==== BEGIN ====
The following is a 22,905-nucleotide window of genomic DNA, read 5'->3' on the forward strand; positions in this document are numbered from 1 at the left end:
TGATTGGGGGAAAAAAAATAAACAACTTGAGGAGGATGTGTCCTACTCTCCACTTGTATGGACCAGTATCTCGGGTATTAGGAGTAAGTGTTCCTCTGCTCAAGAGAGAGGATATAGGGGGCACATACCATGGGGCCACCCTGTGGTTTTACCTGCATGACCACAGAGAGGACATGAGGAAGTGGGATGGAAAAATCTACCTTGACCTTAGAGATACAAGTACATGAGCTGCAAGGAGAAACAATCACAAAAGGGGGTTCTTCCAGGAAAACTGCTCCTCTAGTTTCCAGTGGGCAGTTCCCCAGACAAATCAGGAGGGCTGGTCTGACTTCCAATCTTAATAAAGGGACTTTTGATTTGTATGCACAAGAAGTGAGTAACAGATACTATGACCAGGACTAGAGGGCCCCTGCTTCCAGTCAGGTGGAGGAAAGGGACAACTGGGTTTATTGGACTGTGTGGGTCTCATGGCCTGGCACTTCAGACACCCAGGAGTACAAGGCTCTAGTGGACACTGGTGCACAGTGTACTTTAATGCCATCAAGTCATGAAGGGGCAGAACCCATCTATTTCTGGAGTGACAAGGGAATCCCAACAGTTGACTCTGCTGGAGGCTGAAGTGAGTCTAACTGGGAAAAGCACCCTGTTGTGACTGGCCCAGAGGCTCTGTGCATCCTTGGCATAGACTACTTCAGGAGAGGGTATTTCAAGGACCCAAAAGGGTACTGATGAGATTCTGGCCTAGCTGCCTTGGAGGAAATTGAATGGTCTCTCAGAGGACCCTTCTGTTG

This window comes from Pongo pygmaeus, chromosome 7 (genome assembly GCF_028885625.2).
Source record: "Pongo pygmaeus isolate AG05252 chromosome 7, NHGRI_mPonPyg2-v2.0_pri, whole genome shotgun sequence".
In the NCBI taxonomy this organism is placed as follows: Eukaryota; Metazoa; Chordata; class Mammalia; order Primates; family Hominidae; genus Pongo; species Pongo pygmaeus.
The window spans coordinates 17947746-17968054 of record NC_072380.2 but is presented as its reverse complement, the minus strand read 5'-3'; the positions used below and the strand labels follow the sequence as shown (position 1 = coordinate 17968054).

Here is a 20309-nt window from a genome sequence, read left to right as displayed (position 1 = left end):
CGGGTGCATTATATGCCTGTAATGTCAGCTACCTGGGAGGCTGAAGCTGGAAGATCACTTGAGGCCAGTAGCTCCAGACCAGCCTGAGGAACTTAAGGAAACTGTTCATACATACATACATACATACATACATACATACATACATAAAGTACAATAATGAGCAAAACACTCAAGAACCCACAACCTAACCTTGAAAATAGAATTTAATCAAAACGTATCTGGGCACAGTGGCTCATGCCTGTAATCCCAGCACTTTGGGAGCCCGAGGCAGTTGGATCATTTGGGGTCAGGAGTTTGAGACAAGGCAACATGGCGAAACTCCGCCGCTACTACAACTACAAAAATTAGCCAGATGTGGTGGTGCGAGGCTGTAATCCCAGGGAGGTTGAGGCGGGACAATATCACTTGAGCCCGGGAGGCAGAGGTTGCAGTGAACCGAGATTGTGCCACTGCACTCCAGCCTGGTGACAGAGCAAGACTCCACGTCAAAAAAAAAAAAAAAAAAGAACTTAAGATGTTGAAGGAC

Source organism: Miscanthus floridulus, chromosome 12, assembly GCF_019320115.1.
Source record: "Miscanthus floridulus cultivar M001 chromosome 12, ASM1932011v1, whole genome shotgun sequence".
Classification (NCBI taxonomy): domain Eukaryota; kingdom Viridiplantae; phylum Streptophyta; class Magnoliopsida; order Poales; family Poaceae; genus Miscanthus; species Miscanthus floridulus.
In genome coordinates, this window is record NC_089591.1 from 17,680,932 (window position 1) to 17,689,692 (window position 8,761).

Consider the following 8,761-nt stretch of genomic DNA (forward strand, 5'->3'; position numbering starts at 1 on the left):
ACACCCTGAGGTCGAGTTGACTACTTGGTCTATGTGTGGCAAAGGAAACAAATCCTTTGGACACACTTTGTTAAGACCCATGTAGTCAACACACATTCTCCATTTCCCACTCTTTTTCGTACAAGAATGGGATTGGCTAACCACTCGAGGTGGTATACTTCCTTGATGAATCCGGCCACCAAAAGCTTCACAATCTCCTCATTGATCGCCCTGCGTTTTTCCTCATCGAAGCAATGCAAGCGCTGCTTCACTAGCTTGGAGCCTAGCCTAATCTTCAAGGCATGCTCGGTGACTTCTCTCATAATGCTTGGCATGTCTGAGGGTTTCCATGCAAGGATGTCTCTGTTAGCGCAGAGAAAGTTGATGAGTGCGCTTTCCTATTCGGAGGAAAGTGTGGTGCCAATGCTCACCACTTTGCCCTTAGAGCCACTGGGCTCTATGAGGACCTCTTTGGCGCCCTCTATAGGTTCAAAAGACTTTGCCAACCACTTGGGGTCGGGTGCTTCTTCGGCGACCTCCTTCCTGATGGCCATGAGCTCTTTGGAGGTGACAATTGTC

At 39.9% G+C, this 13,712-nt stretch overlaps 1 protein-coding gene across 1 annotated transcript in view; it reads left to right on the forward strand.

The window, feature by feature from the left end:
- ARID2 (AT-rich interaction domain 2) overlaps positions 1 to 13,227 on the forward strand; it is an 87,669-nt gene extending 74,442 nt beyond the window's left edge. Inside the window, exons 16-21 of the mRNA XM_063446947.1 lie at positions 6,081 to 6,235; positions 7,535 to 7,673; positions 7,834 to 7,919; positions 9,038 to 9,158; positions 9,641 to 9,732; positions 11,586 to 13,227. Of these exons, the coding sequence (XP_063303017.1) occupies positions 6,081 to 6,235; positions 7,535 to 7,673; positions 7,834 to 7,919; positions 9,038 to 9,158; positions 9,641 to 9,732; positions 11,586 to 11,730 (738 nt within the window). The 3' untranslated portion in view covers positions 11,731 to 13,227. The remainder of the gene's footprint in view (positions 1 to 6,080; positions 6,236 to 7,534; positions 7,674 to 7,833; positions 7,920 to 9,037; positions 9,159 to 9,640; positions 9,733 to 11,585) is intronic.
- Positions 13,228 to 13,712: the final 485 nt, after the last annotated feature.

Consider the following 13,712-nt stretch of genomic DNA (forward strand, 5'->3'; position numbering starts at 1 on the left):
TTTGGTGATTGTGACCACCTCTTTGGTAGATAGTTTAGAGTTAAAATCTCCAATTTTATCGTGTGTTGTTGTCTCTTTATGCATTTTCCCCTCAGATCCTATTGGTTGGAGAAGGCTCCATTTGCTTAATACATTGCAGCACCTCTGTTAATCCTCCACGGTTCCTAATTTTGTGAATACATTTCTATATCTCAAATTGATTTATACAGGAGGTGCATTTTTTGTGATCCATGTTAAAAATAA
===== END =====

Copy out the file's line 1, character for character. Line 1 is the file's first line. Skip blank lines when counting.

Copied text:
The following is a 22,905-nucleotide window of genomic DNA, read 5'->3' on the forward strand; positions in this document are numbered from 1 at the left end: